The structure similarity can be calculated from the 2D structure fingerprint and expressed as Tanimoto coefficient [26] or from the 3D shape/pharmacophore superposition. The threshold of the shape similarity is 80%, and of the feature (pharmacophore) similarity is 50%. The most common 2D similarity calculation algorithms utilize molecular fingerprints as the similarity measure and capture the molecular connectivity/substructure/chemical feature information and analytical metrics are used to compare the implicit relationship between the two compounds, with the Tanimoto coefficient [26]. The 3D superposition algorithms are designed to find spatial similarity between molecules. 3D similarity measurements usually involve geometrical information of predefined objectives from the 3D molecular conformations, which include pharmacophores, molecular shapes, and molecular fields. During the 3D similarity calculation, 3D superposition is optimized by molecular shape/feature overlap and represented by the shape/ feature similarity score. Superposition of the molecules was done using on line PubChem 3D Viewer (https://pubchem.ncbi.nlm.nih.gov/ vw3d/vw3d.cgi) and similarity score was calculated using. The online PubChem services provide fast molecular similarity measure by 3D shape overlap and are expressed as similarity shape score. The targetindependent structure of the PubChem database, without any previous information on the physical or biological properties of the compounds, can be used to compare molecules [27]. Highly similar molecules may or may not have highly similar chemical or biological properties. Two molecules that are similar to a third molecule may be similar to each other or may not be similar.

Atoms of the one molecule are matched or assigned to the atoms of the other molecule and structures are superimposed. 3D alignment method requires consideration of the degrees of freedom that are related to the conformational flexibility of the molecules and is aimed to determine the alignment where similarity measure is at a maximum. The 3D superposition algorithms are designed to find spatial similarity between molecules following the paradigm that a necessary condition for functional similarity is similar molecular geometry. To our surprise chamazulene has shown higher similarity (84%) to serotonin than Parthenolide (72%), while chamazulene and Parthenolide have 82% similarity score to each other (Figure 5). As a rule of the thumb, similarity greater than 80% provides 50% chance that the molecules will have similar activities [28].

Figure 5

Figure 5: Superimposed a) chamazulene (gray) and parthenolide (green); b) parthenolide (green) and serotonin (gray) and c) chamazulene (green) and serotonin (gray).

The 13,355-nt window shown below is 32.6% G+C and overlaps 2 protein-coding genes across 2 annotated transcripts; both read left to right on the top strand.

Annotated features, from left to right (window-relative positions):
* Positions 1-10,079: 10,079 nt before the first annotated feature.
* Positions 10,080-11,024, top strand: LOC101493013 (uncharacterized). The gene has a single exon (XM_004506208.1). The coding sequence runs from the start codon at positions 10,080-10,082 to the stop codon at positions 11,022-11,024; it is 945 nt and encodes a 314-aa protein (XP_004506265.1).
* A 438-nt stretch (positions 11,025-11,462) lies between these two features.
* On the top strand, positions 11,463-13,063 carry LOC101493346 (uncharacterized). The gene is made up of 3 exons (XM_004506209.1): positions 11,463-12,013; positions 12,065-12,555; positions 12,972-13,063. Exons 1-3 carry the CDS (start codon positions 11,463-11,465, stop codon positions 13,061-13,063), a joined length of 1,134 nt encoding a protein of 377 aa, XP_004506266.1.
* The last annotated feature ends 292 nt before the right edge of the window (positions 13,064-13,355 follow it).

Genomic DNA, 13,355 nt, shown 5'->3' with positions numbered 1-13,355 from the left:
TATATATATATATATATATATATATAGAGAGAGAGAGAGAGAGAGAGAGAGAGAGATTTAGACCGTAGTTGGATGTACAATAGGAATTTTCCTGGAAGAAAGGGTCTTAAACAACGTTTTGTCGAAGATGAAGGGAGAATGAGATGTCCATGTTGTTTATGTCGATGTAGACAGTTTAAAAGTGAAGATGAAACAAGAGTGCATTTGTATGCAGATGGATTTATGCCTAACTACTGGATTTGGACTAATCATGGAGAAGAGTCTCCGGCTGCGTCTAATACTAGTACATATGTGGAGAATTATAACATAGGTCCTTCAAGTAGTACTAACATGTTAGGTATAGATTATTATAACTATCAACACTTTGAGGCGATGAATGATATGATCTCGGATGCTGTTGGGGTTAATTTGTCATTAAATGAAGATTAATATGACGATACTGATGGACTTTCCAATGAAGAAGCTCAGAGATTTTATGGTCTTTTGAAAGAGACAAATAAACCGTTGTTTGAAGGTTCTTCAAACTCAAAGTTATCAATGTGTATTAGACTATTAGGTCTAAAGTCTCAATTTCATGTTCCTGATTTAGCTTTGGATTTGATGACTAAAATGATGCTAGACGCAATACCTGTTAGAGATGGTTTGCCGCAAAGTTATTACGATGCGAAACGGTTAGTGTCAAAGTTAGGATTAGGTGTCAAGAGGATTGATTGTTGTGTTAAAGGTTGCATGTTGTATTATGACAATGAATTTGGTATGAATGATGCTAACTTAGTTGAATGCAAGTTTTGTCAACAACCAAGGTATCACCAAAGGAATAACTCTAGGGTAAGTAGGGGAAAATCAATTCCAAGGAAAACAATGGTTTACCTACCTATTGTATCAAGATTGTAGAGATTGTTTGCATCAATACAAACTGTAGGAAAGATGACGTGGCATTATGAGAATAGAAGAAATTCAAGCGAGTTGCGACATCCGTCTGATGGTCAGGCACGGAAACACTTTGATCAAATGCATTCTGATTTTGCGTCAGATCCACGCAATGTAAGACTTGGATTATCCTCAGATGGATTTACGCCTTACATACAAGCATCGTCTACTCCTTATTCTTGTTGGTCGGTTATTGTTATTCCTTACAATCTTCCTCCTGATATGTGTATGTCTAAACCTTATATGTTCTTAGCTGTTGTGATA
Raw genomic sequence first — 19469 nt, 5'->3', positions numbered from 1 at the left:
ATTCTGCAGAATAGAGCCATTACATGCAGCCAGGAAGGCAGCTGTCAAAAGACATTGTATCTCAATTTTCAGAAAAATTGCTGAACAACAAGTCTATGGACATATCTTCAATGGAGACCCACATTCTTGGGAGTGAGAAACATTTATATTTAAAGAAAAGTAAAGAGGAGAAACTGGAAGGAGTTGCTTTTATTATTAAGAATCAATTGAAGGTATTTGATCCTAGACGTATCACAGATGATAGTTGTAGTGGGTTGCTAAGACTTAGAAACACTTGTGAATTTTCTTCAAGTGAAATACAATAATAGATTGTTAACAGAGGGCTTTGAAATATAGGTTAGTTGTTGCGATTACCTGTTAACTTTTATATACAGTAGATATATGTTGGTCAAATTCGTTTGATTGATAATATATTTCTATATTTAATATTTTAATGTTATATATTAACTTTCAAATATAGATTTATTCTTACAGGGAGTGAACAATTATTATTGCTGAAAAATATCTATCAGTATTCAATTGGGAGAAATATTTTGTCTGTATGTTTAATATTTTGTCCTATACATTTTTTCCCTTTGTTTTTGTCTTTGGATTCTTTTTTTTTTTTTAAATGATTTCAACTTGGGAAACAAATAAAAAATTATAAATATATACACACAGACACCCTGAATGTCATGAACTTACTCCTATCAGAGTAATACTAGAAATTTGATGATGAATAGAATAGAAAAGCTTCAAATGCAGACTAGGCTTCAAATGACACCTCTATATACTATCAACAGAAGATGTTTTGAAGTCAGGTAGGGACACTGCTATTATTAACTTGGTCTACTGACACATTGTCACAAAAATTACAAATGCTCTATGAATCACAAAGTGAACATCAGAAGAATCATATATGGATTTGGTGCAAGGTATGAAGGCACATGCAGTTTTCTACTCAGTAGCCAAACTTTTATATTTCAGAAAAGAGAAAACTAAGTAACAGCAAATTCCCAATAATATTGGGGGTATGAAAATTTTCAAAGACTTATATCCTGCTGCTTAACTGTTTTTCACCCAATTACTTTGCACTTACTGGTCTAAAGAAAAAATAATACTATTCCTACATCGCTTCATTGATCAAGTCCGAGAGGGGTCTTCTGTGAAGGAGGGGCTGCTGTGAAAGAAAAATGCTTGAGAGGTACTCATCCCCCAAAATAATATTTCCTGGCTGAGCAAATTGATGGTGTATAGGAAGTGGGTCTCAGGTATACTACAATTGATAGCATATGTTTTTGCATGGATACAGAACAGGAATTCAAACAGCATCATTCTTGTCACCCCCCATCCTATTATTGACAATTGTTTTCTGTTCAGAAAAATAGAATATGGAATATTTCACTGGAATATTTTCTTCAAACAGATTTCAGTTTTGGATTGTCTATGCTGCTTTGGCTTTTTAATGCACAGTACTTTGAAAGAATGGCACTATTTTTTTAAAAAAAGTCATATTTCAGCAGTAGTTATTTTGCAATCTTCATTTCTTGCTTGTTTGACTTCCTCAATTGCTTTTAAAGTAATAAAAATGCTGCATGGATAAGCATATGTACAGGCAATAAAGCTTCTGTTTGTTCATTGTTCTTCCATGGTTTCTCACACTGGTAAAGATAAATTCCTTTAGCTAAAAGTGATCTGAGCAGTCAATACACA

Conclusion

Parthenolide is present in higher concentrations in leaves than in flower heads. Chamazulene and bisabolol are mainly found in flowers, with more observed in Chamomile flowers than in Fever few flowers. Parthenolide and chamazulene are both terpenoids, both derived from the same sesquiterpene precursor farnesyl diphosphate via two possible biosynthetic pathways. Our study suggests that the Parthenolide pathway is favoured in leaves, while formation of matricin and bisabolol is favoured in flowers. Chamazulene is a natural profen (a non-steroidal anti-inflammatory drug). Selective cyclooxygenase-2 inhibitors have been studied in acute migraine treatment based on the theory of upregulation of COX-2 in the inflammation involved in migraine pathophysiology. The anti-inflammatory activity of chamazulene, and the presence of Parthenolide in both chamomile and fever few, could explain and justify their use in the treatment and prevention of migraine. However, further research into the use of fresh German chamomile leaves in anti-migraine therapy is needed.

 

Publication Information:

Migraine Headaches: Feverfew or Chamomile Leaves?

Snezana Agatonovic-Kustrin1*, David Babazadeh Ortakand2 and David W Morton2
1Faculty of Pharmacy, Universiti Teknologi MARA (UiTM), Bandar Puncak Alam, Selangor 42300, Malaysia
2School of Pharmacy and Applied Science, La Trobe Institute of Molecular Sciences, La Trobe University, Bendigo 3550, Australia

Corresponding Author : Snezana Agatonovic-Kustrin
Faculty of Pharmacy
Universiti Teknologi MARA (UiTM)
Bandar Puncak Alam
Selangor 42300, Malaysia
Tel: +603-3258-4610
E-mail: snezana@puncakalam.uitm.edu.my

Received October 16, 2015; Accepted November 03, 2015; Published November 06, 2015

Citation: Agatonovic-Kustrin S, Ortakand DB, Morton DW (2015) Migraine Headaches: Feverfew or Chamomile Leaves?. Mod Chem appl 3:169. doi:10.4172/2329-6798.1000169

Copyright: © 2015 Agatonovic-Kustrin S, et al. This is an open-access article distributed under the terms of the Creative Commons Attribution License, which permits unrestricted use, distribution, and reproduction in any medium, provided the original author and source are credited.